Here are just some of the Civic- and Access-related lessons learned at #PTW19 — including "Overconfidence is overrated. Courage is not."
Philly Tech Week 2019 presented by Comcast is winding down after the big event, Introduced by Technical.ly — a "choose your own adventure" conference covering business, science, media, creative, civic engagement and inclusion. The Impact room, emceed by Generocity Editor Sabrina Vourvoulias, was the place for the Civic and Access tracks. Here are our six big takeaways from the Impact room, one from each session:
Session 1: Empowering the Next Generation of Entrepreneurs
- We need more entrepreneurship education for high school students.
, founder and CEO of Fulphil
, a social impact training program for high schoolers, said that based on her organization's research, 72% of Philadelphia high school students want to start their own business — but over 60% are not offered a course in entrepreneurship in high school. What areas are youth most interested in? Mental health, inequity, environment and school safety, say Michael O'Bryan
of The Village of Arts and Humanities
and Elizabeth Lea Dougherty
of the United States Patent and Trademark Office.
Session 2: Entering the Tech Field: Diversity in the Workplace After the First Year
- Overconfidence is overrated. Courage is not.
[caption id="attachment_40203" align="aligncenter" width="500"] "Diversity in the Workplace: After the First Year" panel with Comcast and Seer Interactive. (Photo by Holly Quinn)
[/caption] Caloua Lowe
, a digital marketing contractor with Seer Interactive
, found herself suffering from imposter syndrome at work, which was compounded by the fact that she didn't look like most of her colleagues. She said she found that by being open about her feelings of discomfort, it exposed common ground: "Everyone doesn't feel completely comfortable at work, and that's OK." And in the words Preston Beckley IV
, manager of sales operations at Comcast:
"Hiring someone who doesn't look like you isn't a risk. It's an opportunity.
Session 3: Being a Good Corporate Neighbor: Listening, Aligning and Giving Back
- One word: Intentionality.
(A bit more on that here
Session 4: Social Ventures: What Are They and Why Do They Matter?
- Greater Philly is the place to be to start a social venture.
"With its low cost of living and the most active social venture network
in the country, you don't have to pack your bags and move to Silicon Valley or NYC," said Emeka Oguh
, CEO of PeopleJoy.
Session 5: Painting While Riding a Horse with Oscar Award-Winning Inventor Garrett Brown
- The impossible is possible.
[caption id="attachment_40198" align="aligncenter" width="500"] Elizabeth Lea Dougherty interviews inventor Garrett Brown. (Photo by Holly Quinn)
[/caption] Before Brown created the Steadicam
in the 1970s, a shot like Rocky running up the steps of the Philadelphia Art Museum
, filmed with a handheld camera without the limits of a rail-mounted setup, was considered impossible. In fact, when the "Rocky
" director saw Brown's footage demonstrating what his camera could do on the famous steps, he asked, "How did you do that, and where are those steps?" A combination of tech, creativity and a lot of experimentation made it a reality. What's next? The Zeen
elevated walker chair, an innovative mobility device currently in development.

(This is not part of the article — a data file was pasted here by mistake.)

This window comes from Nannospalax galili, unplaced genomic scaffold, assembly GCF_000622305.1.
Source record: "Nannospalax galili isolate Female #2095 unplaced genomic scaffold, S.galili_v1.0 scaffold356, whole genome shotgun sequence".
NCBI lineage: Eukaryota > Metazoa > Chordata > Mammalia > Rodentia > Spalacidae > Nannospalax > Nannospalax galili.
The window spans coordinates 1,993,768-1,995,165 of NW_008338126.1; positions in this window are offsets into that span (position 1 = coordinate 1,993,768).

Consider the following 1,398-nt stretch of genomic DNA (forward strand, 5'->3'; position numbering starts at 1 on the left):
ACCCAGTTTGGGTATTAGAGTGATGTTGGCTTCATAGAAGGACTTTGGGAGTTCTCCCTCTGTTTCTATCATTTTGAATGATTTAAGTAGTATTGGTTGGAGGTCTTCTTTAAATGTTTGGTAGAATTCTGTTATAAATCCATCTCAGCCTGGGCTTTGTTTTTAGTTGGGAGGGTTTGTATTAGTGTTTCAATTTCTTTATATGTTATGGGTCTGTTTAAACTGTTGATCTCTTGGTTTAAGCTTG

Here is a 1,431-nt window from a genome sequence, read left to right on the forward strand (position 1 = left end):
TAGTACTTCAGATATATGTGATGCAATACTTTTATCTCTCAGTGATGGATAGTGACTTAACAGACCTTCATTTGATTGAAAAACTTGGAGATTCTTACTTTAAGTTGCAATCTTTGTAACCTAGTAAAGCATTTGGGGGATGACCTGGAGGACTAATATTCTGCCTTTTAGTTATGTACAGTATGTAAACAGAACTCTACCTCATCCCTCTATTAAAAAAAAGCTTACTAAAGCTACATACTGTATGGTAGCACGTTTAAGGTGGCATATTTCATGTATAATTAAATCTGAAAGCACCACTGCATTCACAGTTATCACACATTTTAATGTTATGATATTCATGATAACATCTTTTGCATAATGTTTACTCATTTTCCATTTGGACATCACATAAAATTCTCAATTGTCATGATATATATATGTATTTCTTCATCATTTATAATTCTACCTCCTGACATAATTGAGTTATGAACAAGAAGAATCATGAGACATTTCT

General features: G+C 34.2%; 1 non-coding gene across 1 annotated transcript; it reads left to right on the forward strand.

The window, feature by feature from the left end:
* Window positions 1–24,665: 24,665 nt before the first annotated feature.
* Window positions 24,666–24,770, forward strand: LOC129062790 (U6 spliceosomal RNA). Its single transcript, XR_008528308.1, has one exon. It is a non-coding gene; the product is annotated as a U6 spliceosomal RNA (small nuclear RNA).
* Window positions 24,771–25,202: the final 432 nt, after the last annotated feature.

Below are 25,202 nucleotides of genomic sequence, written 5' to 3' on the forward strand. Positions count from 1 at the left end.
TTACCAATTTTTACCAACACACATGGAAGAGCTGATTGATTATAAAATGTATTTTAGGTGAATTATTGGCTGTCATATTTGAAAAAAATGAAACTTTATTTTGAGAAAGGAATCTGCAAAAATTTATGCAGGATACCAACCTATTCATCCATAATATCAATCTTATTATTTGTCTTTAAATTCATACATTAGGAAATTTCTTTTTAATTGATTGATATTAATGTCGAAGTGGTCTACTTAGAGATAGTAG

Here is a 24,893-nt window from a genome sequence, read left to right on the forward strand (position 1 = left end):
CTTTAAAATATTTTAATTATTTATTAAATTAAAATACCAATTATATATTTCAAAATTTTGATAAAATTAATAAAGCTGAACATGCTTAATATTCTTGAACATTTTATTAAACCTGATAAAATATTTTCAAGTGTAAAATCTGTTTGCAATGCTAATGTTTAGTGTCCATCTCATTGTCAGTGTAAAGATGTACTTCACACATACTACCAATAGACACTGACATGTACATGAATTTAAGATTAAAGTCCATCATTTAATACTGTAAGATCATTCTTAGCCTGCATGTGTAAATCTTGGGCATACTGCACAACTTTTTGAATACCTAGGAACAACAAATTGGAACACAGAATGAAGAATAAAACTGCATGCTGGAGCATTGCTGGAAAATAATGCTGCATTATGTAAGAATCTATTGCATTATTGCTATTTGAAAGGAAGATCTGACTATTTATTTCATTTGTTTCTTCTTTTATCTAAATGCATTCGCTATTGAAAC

Session 6: Amplifying Civic Power: Using Art to Impact Change
[caption id="attachment_40199" align="aligncenter" width="500"] Erika Guadalupe Núñez showing Ni Uno Más (Not One More) artwork. (Photo by Holly Quinn)
[/caption] "Without the banners, no one would know why they were protesting," said Erika Guadalupe Núñez
, activist and VP of immigrant rights organization Juntos
. When the North Philadelphia Hartranft Basketball Court
was renovated in 2018, art kept the memory — and the reality — of the court's past alive
. And when Philadelphia trash cans were suddenly emblazoned with used car ads, art got businesses thinking about using ad space to make the city more livable
It was an offer they couldn’t refuse.
The founders of ThingWorx, the Exton-based “Internet of Things” company, made the call to sell their company to PTC for $112 million in early 2014 — even though it wasn’t the right time, said CTO Rick Bullotta on a panel at the IMPACT conference this week.
“We were in a hyper growth market,” he said. “We were committed to raising more capital.”
In 2013, ThingWorx was in the thick of an “Internet of Things craze,” as Bullotta put it. “We had all the big boys — IBM, GE — doing our marketing for us.”
But PTC, a publicly-traded company in the Boston area, was committed to getting into the Internet of Things space — and they were willing to pay for it.
“Our CFO put out a real stretch number, and we all said, ‘Wow, that’s ambitious,'” Bullotta recalled.
Not so for PTC, said Bullotta.
It wasn’t only about the money, though. ThingWorx had other major questions, like “Are we going to be able to finish our vision?” Bullotta said. “Are our employees going to be taken care of?”
Once those questions were answered (all 50 ThingWorx employees kept their jobs in Exton post-acquisition and the company continues to operate as ThingWorx), Bullotta and his team signed off on the deal.
ThingWorx was the second exit for Bullotta, an angel investor whose LinkedIn says he’d eventually like to be a mountain bike guide or a science teacher. He cofounded Lighthammer Software Development with ThingWorx CEO Russ Fadel. They sold the company to SAP in 2005 and Bullotta spent a few years as an SAP exec.
ThingWorx is a platform for businesses to manage their connected devices and systems. Think of it as the Facebook of things. -30-